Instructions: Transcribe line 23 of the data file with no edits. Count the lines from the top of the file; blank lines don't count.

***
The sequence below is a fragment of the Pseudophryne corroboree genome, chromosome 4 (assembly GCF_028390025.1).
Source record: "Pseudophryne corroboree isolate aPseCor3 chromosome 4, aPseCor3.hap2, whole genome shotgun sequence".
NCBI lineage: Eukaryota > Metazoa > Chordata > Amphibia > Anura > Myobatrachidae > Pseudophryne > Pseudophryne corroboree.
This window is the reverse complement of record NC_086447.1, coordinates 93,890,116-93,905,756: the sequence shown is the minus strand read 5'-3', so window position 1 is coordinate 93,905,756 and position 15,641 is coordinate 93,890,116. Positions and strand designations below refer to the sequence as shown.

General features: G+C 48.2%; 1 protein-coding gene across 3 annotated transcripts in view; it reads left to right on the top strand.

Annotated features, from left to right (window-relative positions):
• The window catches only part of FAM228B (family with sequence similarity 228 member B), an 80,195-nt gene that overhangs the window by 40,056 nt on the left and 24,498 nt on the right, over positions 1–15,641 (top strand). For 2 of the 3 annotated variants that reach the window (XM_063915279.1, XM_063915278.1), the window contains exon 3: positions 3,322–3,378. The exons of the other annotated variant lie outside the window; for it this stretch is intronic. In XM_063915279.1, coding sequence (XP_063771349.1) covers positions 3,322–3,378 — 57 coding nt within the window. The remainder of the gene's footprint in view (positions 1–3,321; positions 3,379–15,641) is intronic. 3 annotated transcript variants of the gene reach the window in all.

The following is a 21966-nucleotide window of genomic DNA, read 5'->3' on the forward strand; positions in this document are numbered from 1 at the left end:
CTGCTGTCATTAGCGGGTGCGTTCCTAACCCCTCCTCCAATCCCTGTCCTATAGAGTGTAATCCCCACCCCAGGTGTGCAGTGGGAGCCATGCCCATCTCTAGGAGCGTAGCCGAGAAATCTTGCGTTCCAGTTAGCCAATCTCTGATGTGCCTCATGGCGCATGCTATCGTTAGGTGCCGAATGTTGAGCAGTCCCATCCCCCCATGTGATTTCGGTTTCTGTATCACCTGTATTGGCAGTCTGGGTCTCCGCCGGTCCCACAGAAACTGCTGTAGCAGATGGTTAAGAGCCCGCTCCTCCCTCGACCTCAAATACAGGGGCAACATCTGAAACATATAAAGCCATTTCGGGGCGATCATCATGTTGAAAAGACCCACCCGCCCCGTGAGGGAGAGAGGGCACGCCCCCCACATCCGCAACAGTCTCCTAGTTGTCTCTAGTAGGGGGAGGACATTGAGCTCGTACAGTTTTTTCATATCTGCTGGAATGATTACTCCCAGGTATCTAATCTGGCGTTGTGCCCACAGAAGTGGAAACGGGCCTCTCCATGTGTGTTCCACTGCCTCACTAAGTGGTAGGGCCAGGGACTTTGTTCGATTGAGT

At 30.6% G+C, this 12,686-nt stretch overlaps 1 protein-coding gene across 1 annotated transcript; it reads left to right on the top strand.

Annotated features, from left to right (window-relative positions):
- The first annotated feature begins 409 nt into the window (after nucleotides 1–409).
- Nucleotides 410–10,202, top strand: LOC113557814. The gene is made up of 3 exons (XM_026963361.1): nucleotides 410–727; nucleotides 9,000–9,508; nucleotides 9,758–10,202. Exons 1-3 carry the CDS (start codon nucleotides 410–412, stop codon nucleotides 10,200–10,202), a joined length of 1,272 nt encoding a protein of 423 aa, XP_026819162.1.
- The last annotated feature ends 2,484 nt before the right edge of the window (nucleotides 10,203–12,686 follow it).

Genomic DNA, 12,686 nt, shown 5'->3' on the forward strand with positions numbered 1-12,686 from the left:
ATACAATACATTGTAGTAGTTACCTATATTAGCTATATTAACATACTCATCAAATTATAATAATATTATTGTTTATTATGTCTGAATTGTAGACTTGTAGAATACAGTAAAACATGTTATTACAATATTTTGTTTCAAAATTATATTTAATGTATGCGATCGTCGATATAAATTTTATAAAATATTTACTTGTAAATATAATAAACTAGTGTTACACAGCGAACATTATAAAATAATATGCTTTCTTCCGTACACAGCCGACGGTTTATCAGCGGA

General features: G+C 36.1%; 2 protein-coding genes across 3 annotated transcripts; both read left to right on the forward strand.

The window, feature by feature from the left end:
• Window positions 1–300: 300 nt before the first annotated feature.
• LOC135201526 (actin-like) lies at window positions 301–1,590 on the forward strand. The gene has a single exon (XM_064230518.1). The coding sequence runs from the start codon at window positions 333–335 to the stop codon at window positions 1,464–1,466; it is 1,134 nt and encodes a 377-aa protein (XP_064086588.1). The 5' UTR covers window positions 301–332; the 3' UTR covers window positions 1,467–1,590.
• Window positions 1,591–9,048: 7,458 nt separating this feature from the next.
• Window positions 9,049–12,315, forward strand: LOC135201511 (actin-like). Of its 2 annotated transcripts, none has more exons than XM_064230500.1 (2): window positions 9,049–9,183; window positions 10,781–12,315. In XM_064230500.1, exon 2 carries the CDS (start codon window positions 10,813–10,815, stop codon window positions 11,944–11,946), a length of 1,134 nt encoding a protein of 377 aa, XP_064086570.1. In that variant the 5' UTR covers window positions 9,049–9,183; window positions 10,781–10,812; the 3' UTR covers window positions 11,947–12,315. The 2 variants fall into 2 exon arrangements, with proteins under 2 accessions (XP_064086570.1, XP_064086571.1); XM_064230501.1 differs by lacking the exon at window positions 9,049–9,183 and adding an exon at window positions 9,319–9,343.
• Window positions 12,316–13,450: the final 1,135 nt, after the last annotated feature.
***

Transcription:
• Window positions 12,316–13,450: the final 1,135 nt, after the last annotated feature.